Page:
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Lights! Camera. Action?

Feel like a boss when it comes to your video presentations. Plus some tips to help conquer any public speaking fears.

Lights! Camera. Action?

News  Lights! Camera. Action?
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Sep 16, 2020 06:43 PM

Presentations can be a difficult task to complete at work. Yes, we’ve all been there. Standing in front of a large (or small) audience and informing them about the day’s topic. Experiencing sweaty hands, an elevated heart rate all while trying to act as if you’ve done this hundreds of times. It may seem like a nightmare to get up in front of people and talk (and it has a name) but it doesn’t have to be!

According to a 2017 article from NationalSocialAnxietyCenter.com, Glossophobia is the fear of public speaking. It goes on to say ‘The National Institute of Mental Health’ reported 73 percent of Americans are affected by it. While this fear has steadily been in the top 20 of all time, the introduction of advanced technology may have helped ease the burden of presentation anxiety. For instance, not having to be in the same room as your audience may lower anxiety. On top of that, video presentations have become a popular avenue because it allows the presenter to add familiarities their comfortable with, easing any stress. This can also be a plus for the audience as well, giving them a chance to relate and invest in the presentation their watching.

Now that we’ve identified what the fear of public speaking (and presenting) is, how can we help fight it? The same NationalSocialAnxietyCenter.com article goes on to provide tips for freaked out public speakers:

  • Rehearse to Increase Confidence - Practicing your presentation, whether it be in video form or good old-fashioned notecards is a good way to make yourself comfortable with the content.
  • Learn to Relax – Making eye contact (rather in person or via video) with different members of the audience as well as breathing slowly will help settle you, once you’ve began.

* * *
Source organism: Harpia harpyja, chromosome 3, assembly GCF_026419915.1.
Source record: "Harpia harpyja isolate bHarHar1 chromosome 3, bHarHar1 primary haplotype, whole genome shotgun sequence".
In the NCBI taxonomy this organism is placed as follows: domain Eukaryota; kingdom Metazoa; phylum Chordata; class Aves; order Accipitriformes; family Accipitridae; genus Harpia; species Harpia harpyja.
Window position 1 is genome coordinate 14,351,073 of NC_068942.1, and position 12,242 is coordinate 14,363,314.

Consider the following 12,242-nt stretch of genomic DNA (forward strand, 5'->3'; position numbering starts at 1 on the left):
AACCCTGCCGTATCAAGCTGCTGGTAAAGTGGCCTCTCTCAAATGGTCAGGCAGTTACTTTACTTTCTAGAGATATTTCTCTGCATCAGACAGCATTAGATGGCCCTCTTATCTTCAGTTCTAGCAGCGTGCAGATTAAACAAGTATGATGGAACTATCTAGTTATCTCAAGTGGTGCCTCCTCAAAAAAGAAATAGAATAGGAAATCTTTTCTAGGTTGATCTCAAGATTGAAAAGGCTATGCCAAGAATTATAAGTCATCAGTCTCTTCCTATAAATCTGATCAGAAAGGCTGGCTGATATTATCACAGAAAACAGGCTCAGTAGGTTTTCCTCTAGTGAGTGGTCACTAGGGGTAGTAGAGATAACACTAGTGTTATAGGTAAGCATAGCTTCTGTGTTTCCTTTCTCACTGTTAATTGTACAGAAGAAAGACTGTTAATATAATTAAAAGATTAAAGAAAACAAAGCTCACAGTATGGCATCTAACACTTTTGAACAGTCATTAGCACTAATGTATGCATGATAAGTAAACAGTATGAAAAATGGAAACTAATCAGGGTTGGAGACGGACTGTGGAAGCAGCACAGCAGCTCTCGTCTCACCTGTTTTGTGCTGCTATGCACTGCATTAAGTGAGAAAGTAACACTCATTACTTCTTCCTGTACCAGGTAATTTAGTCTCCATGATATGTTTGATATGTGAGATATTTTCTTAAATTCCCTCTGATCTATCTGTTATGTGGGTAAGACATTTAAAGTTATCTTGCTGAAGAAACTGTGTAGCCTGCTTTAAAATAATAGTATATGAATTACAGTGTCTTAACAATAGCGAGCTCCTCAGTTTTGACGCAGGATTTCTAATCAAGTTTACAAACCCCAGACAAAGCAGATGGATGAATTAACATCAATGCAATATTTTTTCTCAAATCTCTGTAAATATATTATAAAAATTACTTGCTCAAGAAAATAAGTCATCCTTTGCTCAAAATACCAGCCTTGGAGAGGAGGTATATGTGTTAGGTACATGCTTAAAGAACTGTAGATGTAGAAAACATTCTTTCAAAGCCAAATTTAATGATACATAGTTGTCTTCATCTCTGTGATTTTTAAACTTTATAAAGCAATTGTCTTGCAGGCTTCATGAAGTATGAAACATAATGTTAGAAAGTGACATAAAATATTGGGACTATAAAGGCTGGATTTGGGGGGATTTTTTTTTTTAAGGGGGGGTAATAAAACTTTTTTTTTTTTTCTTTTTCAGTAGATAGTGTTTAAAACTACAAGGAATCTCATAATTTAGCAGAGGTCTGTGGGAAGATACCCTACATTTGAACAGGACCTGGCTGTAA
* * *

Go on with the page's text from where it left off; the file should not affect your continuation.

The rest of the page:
• Leave it There – Dwelling on the negative aspects of a presentation or trying to perfect it all the time may only increase your anxiety. So once you’re done, leave it there!

*Check out the complete list of tips for help with public speaking here.

Now that we have the tips out of the way, how can we improve on the content being told? For starters, video presentations (as well as others) are all about storytelling. How can you get your audience to connect to you? How can you get people to invest (and participate) in what you’re saying? Try starting off with a relatable story or relevant example that draws attention. Starting with something your audience can relate to usually disarms them and gets them used to your speaking style right off the bat. By doing this, you take the pressure off yourself and put the focus on the topic at hand.

Another good tool to help improve video presentation storytelling is to include examples. People like to see how it applies to real word situations or ideas that others have had. By doing this you can help build a framework for your story that has a beginning, middle and end (as all stories should). By providing these “mile markers” for where you’re going, your audience has the chance to sit back and enjoy the ride instead of attempting to figure out the point of it all.

Lastly, let your personality shine! Chances are if someone is asking you to present it’s because they think you’re good at it (of course there are exceptions). So, when you are telling your story via video (or in person) don’t be afraid to inject some humor into it when necessary. This lets the audience know you are having fun which then allows them to have fun as well. It also makes your story memorable. If there’s a punchline or a joke that reflects positively on your overall message, it’s more likely to be remembered (and shared).

At the end of the day, video storytelling is an umbrella term that can be tailored for any industry. No matter the topic, if you’re doing it well people will listen. Plus, in a video format, it allows you to be as creative as you want to be. So the next time someone inevitably asks you to present with video, instead of hesitating, embrace it. Because you have all the tools you need to tell an effective story from beginning, to middle, to end.

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